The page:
Consistency could be found in our lives all around the world. Routine allows us to thrive: we drive to the same place almost every weekday, to do the same kind of work and to interact with the same people. If our consistent routine is disrupted, we sometimes find ourselves "going on autopilot", or beginning to follow the routine that we are breaking. So, why wouldn't consistency be as important in areas like radiology?
In radiology, consistency is incredibly important. We want the most consistent magnetic field, reducing inhomogeneity in our MR scanners to produce the best possible images. We want to have consistent imaging procedures so that the staff knows exactly what they are supposed to be doing. Finally, we may want consistency in the images produced of the same areas of the body. This is especially true in longitudinal studies of patients. New softwares from MR scanner manufacturers could further enable consistency in imaging.
How does consistency help radiologists?
In many cases, consistency could help radiologists read their scans faster. If they have to find anatomical landmarks, they should be able to look in the same area across the scans of different patients. This could allow them to find abnormalities in certain patients quicker, enabling faster, more personalized results. However, it is not just in reading radiographs that consistency comes into play.
Consistency is also important in the scanning of images. The radiographer has to be able to scan the patient as consistently as possible, especially for the imaging in longitudinal studies. Longitudinal studies produce images of one area of the body over a period of time. These studies may allow physicians to spot differences between scans, potentially showing disease progress. This is also important in medical research, because it could show the changes caused by a disease and provide insight into the effectiveness of treatments.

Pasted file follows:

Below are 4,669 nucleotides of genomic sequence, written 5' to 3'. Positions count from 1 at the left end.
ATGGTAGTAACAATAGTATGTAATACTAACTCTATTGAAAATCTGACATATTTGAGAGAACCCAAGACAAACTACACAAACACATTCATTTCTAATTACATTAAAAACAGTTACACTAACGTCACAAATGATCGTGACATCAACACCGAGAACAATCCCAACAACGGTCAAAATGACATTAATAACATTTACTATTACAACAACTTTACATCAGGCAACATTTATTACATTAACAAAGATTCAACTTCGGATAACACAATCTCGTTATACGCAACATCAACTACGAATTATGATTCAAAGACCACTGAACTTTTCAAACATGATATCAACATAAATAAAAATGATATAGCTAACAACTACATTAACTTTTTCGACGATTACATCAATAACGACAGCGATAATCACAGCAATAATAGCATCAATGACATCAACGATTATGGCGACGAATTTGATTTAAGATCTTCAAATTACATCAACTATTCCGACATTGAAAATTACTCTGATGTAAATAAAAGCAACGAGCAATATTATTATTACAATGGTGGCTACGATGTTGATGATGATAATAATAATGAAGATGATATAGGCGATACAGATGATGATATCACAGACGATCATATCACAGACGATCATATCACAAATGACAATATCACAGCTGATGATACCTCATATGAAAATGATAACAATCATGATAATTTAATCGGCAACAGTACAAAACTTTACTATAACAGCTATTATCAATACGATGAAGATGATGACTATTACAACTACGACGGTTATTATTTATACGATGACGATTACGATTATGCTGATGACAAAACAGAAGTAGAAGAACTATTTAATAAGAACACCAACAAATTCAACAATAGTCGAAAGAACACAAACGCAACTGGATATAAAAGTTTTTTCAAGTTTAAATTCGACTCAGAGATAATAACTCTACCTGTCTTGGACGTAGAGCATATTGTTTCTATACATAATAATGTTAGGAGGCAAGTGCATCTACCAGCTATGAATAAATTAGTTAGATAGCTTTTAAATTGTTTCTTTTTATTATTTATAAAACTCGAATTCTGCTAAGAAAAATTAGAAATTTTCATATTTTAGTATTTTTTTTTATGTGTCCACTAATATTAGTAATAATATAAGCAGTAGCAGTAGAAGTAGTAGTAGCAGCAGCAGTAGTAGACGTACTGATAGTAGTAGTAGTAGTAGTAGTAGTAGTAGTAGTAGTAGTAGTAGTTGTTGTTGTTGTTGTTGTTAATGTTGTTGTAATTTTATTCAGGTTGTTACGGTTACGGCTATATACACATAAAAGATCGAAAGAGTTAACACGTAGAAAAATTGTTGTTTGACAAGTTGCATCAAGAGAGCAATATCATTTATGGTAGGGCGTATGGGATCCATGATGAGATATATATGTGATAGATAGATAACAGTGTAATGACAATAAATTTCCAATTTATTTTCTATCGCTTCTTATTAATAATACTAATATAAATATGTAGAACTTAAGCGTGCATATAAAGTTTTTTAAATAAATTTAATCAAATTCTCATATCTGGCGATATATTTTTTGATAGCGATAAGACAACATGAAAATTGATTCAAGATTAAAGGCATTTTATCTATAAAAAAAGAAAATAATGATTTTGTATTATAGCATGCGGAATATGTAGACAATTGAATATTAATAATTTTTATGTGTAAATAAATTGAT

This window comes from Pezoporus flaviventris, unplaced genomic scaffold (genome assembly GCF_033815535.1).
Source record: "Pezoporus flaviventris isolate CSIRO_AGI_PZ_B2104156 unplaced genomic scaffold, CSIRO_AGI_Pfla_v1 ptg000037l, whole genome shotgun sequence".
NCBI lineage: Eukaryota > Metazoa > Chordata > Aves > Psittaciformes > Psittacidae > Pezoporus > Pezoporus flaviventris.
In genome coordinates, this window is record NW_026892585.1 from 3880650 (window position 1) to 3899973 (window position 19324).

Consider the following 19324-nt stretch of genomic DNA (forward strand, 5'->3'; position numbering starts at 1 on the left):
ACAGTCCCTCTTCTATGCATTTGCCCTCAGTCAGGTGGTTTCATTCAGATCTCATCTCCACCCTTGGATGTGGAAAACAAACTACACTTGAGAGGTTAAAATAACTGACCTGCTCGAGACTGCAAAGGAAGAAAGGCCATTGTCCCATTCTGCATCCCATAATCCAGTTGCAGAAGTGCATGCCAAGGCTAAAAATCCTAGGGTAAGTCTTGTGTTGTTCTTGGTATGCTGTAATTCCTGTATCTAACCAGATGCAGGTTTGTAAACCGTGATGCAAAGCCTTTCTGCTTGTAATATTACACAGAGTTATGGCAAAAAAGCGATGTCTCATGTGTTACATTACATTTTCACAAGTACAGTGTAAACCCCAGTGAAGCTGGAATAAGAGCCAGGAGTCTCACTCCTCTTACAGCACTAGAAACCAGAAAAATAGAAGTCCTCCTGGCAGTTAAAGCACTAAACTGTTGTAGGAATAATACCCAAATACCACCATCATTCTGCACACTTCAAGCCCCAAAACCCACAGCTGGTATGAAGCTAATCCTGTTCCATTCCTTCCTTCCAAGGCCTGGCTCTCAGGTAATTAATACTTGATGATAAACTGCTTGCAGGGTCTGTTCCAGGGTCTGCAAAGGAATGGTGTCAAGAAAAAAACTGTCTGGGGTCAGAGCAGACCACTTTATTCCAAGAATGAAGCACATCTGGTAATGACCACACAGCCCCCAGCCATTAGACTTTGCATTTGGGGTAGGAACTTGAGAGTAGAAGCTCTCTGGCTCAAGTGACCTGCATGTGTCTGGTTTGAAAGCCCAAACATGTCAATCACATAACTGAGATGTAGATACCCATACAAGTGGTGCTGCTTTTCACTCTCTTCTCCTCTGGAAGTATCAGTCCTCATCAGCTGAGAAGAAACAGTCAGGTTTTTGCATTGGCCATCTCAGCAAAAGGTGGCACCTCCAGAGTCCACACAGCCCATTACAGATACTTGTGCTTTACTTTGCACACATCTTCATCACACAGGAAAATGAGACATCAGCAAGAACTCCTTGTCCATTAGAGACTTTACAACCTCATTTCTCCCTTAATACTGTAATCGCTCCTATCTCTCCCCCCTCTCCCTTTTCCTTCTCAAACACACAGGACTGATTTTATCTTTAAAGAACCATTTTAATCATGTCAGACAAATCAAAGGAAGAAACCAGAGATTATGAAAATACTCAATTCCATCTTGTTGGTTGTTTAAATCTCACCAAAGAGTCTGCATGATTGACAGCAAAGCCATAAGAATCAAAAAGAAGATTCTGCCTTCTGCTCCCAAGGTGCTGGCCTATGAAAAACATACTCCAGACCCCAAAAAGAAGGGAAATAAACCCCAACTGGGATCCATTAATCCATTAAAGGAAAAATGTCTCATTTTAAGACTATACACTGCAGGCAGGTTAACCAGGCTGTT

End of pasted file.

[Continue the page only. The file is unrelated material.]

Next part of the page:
How can radiologists improve consistency?
There are a couple of different software programs that may help radiologists and radiographers enhance the consistency in their department, as well as across multiple departments. Automatic slice prescription powered by AI may be one of the most innovative efforts to improve consistency, and other assisting software programs could help as well.
Automatic slice prescription is a newer idea that has been pushed forward through the use of AI.1 The software program is trained using deep learning to easily recognize landmarks in the body. This allows the program to decide which angles and areas need to be imaged. The imaging technique used in MRI is called slicing. It takes an image of an angle of a portion of the body, called a slice. The slices acquired depend heavily on the radiographer and the scanner. Automatic slice prescription software could eliminate some of the inconsistencies due to these factors, because the computer does the selection itself.
Another way that consistency can be increased in MR imaging is through the use of quantification software programs. These programs calculate the levels of different things observed through the scan, much like radiologists traditionally had to do while interpreting the data. In the past, the numbers could be influenced by the radiologists' beliefs about what was normal and what was abnormal. Now, radiologists can take their own measurements and compare them to the computer's. This means that they can double check their measurements to make sure they are consistent. One doctor in particular, Dr. Matthew Bramlet from Children's Hospital of Illinois and the University of Illinois College of Medicine in Peoria, Illinois, has increased confidence in his measurements with the help of one of these programs.2 He also feels that the software program is easier to use and provides more reproducible, faster values.
Both automated slice prescription and measurements produce by the computer allow for more consistency across the MR spectrum. This could enable further studies of disease and consistent longitudinal studies. In turn, researchers studying diseases could use the acquired scans to study the disease itself. Consistent longitudinal studies may allow doctors to more accurately assess disease. In the future, this could provide the same kind of consistency in radiology as we see in everyday life.
For more information on Dr. Bramlet's story, please read SIGNA Pulse "An efficient and reproducible toolset for cardiac MR image analysis."
1. "GE Healthcare's FDA approved MR neuro deep-learning software, AIRx, increases consistency and productivity." dotmed.com. 14 March 2019. Web. 1 May 2019. <https://www.dotmed.com/news/story/46576?s=newsreg>.
2. Matthew T. Bramlet. "An efficient and reproducible toolset for cardiac MR image analysis." SIGNA Pulse. Spring 2018. Web. 1 May 2019. <http://www.gesignapulse.com/signapulse/spring_2018/MobilePagedReplica.action?pm=2&folio=20#pg20>.